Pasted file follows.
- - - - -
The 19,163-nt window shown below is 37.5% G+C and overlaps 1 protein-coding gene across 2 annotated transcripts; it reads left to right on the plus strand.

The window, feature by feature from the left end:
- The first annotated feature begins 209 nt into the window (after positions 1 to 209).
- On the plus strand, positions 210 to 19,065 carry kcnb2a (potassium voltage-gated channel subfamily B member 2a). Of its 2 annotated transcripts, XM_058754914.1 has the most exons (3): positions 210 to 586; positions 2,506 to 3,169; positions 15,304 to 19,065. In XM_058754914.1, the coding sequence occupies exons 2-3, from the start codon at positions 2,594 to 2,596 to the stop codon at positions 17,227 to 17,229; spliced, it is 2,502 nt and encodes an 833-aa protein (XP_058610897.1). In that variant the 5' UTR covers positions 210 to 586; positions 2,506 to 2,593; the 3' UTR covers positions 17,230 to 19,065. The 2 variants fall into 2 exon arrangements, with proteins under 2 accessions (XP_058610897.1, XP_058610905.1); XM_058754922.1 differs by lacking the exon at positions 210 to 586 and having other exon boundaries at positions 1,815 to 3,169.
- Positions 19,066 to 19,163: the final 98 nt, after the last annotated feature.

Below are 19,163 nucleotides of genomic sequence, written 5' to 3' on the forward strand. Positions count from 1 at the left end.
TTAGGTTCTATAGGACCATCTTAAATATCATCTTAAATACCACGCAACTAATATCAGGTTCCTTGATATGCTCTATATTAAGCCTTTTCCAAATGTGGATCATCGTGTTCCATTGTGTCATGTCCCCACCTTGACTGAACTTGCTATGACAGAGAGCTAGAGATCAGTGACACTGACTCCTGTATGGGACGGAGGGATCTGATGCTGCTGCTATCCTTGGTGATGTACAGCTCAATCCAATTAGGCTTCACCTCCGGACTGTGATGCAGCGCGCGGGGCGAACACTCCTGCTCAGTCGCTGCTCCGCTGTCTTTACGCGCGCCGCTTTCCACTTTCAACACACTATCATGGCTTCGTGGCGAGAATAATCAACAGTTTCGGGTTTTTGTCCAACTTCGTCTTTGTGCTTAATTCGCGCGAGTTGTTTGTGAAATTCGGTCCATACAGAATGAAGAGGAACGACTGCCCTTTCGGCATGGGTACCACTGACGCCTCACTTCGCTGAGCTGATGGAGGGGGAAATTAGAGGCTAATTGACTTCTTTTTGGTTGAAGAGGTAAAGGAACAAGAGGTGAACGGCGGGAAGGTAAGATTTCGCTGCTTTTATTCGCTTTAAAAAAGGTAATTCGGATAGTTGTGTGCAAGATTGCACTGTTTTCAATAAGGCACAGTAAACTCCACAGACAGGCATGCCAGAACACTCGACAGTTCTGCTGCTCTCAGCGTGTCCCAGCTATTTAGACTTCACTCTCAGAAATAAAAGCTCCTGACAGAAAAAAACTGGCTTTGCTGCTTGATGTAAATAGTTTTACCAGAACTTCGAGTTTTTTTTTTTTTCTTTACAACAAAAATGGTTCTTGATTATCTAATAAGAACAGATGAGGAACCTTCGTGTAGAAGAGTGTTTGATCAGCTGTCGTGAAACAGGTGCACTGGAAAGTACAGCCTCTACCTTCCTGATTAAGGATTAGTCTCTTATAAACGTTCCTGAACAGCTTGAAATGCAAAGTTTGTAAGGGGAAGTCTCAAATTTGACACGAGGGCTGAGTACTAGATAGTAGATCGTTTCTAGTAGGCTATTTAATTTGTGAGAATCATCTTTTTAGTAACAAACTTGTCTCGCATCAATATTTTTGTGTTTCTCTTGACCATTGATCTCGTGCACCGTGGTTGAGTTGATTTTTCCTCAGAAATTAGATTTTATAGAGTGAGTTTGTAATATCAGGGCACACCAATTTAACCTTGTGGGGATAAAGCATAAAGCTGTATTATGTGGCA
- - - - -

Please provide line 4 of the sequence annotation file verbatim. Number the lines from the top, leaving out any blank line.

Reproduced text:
- On the plus strand, positions 210 to 19,065 carry kcnb2a (potassium voltage-gated channel subfamily B member 2a). Of its 2 annotated transcripts, XM_058754914.1 has the most exons (3): positions 210 to 586; positions 2,506 to 3,169; positions 15,304 to 19,065. In XM_058754914.1, the coding sequence occupies exons 2-3, from the start codon at positions 2,594 to 2,596 to the stop codon at positions 17,227 to 17,229; spliced, it is 2,502 nt and encodes an 833-aa protein (XP_058610897.1). In that variant the 5' UTR covers positions 210 to 586; positions 2,506 to 2,593; the 3' UTR covers positions 17,230 to 19,065. The 2 variants fall into 2 exon arrangements, with proteins under 2 accessions (XP_058610897.1, XP_058610905.1); XM_058754922.1 differs by lacking the exon at positions 210 to 586 and having other exon boundaries at positions 1,815 to 3,169.